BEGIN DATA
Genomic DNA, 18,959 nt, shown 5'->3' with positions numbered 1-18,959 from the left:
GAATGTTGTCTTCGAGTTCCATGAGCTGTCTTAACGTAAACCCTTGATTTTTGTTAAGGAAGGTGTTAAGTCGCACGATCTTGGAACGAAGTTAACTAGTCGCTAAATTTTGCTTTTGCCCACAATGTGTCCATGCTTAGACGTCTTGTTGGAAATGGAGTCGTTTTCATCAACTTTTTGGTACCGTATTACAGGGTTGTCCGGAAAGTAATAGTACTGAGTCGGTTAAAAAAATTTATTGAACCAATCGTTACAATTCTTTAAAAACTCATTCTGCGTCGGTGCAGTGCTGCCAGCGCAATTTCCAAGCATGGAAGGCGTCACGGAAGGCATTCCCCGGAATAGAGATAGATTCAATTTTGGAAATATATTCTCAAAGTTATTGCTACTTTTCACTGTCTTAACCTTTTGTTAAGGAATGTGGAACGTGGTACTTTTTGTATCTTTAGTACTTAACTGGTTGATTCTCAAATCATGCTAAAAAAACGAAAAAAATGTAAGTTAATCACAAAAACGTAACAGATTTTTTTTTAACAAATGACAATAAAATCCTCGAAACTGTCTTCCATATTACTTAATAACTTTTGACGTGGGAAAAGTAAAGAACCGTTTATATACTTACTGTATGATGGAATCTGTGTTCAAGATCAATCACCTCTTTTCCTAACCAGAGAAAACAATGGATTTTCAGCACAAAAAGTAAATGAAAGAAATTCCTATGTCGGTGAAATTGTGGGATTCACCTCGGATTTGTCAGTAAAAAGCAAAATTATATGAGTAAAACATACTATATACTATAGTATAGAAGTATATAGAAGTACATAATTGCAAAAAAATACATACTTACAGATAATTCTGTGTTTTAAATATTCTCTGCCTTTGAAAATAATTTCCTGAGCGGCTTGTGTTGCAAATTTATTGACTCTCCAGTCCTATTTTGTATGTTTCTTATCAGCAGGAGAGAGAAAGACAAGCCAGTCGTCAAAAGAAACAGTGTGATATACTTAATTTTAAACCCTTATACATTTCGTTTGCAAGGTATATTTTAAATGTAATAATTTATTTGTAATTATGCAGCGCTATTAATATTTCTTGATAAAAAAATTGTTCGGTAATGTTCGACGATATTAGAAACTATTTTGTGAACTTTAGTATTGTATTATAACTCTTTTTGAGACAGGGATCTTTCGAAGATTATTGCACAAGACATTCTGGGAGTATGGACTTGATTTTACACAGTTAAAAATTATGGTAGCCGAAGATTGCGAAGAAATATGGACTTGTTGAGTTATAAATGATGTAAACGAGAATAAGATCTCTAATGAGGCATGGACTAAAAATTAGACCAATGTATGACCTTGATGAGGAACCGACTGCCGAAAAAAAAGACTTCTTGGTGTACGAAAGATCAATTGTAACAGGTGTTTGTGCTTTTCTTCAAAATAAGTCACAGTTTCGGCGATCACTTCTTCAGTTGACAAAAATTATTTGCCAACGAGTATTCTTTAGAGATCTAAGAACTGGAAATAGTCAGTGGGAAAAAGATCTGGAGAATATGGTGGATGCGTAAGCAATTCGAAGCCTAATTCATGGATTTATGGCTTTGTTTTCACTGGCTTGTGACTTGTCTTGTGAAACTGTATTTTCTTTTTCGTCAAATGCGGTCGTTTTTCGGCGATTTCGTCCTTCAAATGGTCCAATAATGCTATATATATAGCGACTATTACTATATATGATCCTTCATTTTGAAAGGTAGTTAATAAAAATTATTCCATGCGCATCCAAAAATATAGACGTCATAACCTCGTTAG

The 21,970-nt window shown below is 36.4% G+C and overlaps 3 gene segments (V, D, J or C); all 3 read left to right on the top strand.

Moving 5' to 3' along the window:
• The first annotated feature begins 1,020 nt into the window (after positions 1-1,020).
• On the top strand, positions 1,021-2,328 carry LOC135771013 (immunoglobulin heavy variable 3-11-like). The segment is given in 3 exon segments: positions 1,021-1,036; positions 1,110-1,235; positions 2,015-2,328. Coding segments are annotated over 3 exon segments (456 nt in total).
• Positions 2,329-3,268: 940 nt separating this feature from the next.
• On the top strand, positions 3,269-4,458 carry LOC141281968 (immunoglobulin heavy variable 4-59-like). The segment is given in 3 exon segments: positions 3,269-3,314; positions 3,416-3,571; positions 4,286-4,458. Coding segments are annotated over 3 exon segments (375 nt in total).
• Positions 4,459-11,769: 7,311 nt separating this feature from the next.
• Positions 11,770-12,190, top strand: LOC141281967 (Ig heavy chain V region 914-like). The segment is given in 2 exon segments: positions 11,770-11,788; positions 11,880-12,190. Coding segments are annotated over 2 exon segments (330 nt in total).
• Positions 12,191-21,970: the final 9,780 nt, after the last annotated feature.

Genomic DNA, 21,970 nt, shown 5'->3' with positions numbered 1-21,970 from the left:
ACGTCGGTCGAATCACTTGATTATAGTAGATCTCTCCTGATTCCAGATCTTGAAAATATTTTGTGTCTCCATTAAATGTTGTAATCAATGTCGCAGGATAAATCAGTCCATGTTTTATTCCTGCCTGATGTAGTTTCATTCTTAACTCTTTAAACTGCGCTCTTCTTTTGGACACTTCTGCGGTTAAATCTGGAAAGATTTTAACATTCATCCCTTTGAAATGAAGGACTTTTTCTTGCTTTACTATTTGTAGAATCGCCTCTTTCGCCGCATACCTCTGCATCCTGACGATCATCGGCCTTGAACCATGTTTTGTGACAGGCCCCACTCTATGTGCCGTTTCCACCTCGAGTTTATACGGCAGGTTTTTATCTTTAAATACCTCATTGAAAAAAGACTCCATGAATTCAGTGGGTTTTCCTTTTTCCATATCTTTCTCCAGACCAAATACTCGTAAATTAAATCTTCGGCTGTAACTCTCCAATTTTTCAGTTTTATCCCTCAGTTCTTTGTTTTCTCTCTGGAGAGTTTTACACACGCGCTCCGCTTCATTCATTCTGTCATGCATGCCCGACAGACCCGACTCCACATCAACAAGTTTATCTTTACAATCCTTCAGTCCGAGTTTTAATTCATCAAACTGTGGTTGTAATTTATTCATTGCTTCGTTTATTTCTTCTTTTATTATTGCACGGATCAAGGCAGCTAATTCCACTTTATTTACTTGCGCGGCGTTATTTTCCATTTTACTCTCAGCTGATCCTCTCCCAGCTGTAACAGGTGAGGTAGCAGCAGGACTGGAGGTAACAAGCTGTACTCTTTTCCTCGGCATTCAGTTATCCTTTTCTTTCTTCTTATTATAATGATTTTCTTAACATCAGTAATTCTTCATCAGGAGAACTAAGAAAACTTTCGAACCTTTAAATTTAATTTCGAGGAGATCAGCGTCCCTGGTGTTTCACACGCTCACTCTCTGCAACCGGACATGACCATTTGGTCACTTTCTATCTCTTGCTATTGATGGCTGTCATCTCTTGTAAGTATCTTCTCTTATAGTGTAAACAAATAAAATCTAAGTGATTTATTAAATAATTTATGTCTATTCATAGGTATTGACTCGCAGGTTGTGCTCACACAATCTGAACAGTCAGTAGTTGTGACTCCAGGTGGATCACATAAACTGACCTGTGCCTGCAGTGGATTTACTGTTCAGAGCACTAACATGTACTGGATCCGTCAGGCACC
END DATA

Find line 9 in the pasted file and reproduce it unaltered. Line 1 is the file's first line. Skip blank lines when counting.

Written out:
• Positions 4,459-11,769: 7,311 nt separating this feature from the next.